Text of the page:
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“Stroke - 65 Plus. Continued Active Life”: a study protocol for a randomized controlled cross-sectoral trial of the effect of a novel self-management intervention to support elderly people after stroke

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Trials201819:639

https://doi.org/10.1186/s13063-018-2961-4

  • Received: 4 April 2018
  • Accepted: 3 October 2018
  • Published:
Open Peer Review reports

Abstract

Background

Elderly people represent the majority of stroke cases worldwide. Post-stroke sequelae frequently lead to a more isolated life. Restricted social relations render older individuals with stroke a vulnerable group, especially in terms of social reintegration. Reintegration into the community after a stroke largely depends on support from the family. However, close relatives are at risk of becoming overburdened. The aim of this study is to investigate the effect of a novel self-management intervention to support elderly people after stroke.

Methods/Design

Randomized controlled trial. Two weeks before discharge from a rehabilitation hospital/center, individuals with stroke aged > 65 years will be randomized either to a group receiving conventional neurorehabilitation (control) or to an additional novel self-management intervention. In the intervention group, patients with stroke will be offered eight self-management sessions of 45–60 min duration by a physiotherapist or an occupational therapist during a period of nine months after discharge. Inclusion will continue until at least 35 individuals in each group have been recruited.

Study outcome measurements: Stroke Self-efficacy Questionnaire, a short version of Stroke Specific Quality of Life Scale, Impact on Participation and Autonomy and Caregiver Burden Scale. Furthermore, physical activity will be assessed using accelerometers. All outcomes except “impact on participation” and “autonomy” will be assessed at baseline, three months, and nine months after discharge. Impact on participation and autonomy will be assessed at three and nine months after discharge.

Patient, informal caregiver, and therapist satisfaction will be examined by way of questionnaires and interviews.

Discussion

Self-management interventions are promising strategies for rehabilitation, potentially increasing self-efficacy, quality of life, as well as participation and autonomy. The introduction of a novel self-management intervention in combination with traditional physical and occupational therapy may enhance recovery after stroke and quality of life and lessen the burden on relatives. This trial “Stroke - 65 Plus. Continued Active Life,” will provide further evidence of self-management strategies to clinicians, patients, and health economists.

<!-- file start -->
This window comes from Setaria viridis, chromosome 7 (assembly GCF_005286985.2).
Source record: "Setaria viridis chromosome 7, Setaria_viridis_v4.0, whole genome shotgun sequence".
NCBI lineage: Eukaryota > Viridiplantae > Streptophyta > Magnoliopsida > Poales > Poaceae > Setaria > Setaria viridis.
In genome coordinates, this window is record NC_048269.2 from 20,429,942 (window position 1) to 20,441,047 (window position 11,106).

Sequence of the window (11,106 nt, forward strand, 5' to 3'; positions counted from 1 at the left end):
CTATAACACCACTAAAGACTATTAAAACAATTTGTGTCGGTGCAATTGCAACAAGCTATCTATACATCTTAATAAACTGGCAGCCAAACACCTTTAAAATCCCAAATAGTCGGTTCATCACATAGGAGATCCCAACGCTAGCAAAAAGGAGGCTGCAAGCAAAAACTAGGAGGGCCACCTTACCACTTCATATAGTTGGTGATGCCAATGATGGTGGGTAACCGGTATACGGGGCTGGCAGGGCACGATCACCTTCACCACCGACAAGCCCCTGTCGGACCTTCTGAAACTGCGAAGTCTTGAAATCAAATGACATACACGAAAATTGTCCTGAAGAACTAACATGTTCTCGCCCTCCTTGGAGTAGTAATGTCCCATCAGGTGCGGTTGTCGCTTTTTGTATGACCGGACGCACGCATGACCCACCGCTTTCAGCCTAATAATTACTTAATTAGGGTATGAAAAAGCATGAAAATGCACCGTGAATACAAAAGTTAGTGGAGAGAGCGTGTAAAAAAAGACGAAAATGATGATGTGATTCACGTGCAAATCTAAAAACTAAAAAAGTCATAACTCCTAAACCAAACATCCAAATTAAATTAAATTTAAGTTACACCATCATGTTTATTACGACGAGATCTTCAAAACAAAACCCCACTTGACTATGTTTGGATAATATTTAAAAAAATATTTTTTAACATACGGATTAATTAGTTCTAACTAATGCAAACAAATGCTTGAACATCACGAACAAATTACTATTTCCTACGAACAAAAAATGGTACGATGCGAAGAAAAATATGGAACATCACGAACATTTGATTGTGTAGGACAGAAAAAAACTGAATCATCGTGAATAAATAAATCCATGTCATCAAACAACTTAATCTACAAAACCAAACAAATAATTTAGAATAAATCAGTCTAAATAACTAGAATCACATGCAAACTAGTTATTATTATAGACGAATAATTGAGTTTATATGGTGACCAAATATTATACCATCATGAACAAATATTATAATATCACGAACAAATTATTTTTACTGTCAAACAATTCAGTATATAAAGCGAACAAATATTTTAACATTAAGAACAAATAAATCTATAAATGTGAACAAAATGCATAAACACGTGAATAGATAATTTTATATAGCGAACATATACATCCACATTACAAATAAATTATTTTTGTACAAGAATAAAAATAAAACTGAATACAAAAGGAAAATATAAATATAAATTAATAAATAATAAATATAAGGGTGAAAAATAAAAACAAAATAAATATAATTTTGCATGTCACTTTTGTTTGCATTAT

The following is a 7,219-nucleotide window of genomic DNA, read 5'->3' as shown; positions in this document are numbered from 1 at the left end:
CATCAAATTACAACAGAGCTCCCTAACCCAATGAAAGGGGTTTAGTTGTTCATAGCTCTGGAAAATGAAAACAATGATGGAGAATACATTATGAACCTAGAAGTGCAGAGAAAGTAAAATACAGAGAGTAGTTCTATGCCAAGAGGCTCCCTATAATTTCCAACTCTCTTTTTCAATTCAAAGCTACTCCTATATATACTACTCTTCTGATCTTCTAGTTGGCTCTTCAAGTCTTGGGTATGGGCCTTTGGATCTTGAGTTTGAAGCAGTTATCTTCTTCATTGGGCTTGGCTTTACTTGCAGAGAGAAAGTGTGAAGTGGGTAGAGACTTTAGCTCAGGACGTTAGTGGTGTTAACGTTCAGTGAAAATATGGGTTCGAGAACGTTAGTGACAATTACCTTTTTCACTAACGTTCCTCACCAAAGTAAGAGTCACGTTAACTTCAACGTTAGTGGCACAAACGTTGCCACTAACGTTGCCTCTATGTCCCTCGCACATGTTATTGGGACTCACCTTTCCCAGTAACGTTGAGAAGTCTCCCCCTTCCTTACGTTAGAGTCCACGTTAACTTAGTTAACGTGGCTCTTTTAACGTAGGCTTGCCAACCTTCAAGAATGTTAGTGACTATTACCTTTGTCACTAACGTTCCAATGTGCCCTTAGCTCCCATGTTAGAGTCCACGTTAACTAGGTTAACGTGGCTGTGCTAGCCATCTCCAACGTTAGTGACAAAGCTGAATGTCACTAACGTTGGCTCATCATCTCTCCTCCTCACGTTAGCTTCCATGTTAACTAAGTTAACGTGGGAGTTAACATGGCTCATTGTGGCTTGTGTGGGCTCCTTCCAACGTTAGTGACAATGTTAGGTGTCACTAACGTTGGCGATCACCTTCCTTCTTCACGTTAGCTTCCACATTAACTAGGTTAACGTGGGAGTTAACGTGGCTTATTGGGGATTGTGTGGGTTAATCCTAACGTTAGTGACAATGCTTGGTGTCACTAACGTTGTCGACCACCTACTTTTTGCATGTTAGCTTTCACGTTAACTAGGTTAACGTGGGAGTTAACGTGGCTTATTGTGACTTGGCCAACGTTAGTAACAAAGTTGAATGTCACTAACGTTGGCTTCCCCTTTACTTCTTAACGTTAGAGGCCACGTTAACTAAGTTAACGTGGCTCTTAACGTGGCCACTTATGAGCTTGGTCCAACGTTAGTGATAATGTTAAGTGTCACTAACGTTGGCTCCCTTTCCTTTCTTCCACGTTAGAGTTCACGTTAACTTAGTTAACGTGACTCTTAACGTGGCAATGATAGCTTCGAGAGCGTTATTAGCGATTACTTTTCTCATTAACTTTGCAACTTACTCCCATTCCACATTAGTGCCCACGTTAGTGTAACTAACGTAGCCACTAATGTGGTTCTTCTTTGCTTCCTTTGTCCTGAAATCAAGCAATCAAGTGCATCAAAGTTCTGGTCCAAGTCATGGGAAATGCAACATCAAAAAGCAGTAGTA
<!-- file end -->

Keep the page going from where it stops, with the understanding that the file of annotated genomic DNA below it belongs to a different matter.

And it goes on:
Trial registration

ClinicalTrials.gov, NCT03183960. Registered on 12 June 2017.

Keywords

  • Self-management
  • Support
  • Self-efficacy
  • Quality of life
  • Stroke
  • Elderly people

Background

Stroke often results in physical, psychological, cognitive, and behavioral difficulties, which may cause an unexpected interruption to normal life cycle [1, 2]. Life expectancy is still increasing worldwide. Ageing populations will lead to a higher incidence of strokes, since the risk of suffering a stroke increases with age [3]. Combined with an increased number of stroke survivors [3], many societies are facing major challenges—the workload/financial burden on services—in stroke rehabilitation.

Post-stroke sequelae lead to a more isolated life five years after the stroke [4, 5]. Restricted social relations render elderly people with stroke an especially vulnerable group, in terms of social reintegration [6, 7]. Reintegration into the community after stroke largely depends on support from family members [7, 8]. However, close relatives may be overburdened and at risk of developing anxiety and depression [9].

Evidence from previous studies suggests that self-management programs may be beneficial for people living in the community after a stroke [7, 10, 11]. Broadly, the term self-management focuses on those actions individuals and others take to mitigate the effects of a long-term condition and to maintain the best possible quality of life [12]. Fryer et al. have found that stroke patients might improve self-efficacy and quality of life by taking part in such programs [10]. Furthermore, increased activity after discharge is associated with increased quality of life [2, 1315]. In two qualitative studies, people with stroke living in the community describe self-management as an important, vital feature of life after a stroke, but they express that their need for professional empowerment and self-management support are unmet, especially after discharge [16, 17].

Although there is a growing focus on self-management and facilitating an active life after stroke [10], there is still a lack of interventions that would span the whole rehabilitation spectrum – from hospital to municipality to the home of the stroke survivor. Furthermore, the long-term effects of a patient-centered intervention after stroke with a focus on maintaining an active lifestyle, or to build a life has, to our knowledge, only been investigated sparsely.